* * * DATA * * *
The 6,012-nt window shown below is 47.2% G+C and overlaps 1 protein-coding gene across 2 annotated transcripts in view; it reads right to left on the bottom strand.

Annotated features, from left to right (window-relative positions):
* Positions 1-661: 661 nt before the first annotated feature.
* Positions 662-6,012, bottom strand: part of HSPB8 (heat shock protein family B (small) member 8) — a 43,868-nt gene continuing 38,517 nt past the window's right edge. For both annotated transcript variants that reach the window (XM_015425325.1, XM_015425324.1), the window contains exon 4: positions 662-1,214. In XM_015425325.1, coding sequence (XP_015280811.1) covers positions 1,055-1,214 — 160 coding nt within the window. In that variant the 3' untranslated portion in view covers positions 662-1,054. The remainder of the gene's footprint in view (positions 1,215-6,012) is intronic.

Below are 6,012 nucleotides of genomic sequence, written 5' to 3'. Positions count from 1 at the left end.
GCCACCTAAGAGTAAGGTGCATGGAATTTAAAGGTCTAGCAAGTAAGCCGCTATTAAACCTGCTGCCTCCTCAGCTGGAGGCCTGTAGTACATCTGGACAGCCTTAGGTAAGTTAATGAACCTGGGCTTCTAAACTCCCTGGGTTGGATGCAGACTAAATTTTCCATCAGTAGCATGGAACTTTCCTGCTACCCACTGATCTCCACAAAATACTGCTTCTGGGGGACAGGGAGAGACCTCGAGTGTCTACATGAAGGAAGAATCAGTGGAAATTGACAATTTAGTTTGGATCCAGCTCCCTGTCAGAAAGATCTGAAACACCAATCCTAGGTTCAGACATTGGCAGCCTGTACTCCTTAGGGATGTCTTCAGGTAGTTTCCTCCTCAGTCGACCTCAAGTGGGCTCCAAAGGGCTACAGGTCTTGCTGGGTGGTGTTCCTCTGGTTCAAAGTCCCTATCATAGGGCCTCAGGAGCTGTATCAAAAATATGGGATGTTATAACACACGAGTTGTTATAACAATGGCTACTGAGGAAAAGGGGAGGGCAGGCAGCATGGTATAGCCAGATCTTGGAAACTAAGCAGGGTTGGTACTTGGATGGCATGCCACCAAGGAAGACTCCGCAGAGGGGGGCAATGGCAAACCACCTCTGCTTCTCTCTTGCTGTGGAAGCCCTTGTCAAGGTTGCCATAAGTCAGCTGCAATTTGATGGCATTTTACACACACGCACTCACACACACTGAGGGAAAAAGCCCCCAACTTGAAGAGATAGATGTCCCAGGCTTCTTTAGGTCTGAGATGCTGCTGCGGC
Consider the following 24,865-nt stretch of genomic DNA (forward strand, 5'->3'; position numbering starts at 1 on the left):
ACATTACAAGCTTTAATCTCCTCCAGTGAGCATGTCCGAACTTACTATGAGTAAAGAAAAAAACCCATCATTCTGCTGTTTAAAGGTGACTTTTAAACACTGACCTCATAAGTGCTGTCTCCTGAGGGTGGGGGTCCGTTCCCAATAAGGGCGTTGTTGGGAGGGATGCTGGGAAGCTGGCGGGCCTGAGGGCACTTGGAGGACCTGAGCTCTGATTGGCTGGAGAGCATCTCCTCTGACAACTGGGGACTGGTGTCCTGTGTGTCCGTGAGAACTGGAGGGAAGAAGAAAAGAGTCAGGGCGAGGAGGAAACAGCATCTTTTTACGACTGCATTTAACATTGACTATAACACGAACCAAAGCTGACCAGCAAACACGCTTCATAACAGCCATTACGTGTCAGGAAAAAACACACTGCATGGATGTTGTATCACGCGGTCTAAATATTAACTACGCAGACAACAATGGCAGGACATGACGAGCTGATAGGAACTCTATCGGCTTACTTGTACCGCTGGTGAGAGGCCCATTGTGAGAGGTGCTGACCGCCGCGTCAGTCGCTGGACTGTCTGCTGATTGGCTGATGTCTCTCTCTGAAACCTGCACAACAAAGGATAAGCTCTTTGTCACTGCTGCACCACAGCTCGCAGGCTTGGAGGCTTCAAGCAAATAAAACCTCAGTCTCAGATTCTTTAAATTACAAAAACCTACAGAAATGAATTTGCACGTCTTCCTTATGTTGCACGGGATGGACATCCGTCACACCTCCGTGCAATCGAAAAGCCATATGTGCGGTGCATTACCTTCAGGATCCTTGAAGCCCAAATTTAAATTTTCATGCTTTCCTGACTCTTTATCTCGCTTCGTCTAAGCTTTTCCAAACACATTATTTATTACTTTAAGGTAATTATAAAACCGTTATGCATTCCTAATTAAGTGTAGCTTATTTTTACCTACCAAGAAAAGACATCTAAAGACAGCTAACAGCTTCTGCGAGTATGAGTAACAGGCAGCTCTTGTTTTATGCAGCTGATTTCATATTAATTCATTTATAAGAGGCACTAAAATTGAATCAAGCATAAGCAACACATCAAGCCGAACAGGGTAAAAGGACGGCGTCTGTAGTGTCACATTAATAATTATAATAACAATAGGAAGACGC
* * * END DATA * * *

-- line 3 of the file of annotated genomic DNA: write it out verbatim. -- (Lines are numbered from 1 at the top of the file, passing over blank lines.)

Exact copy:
* Positions 1-661: 661 nt before the first annotated feature.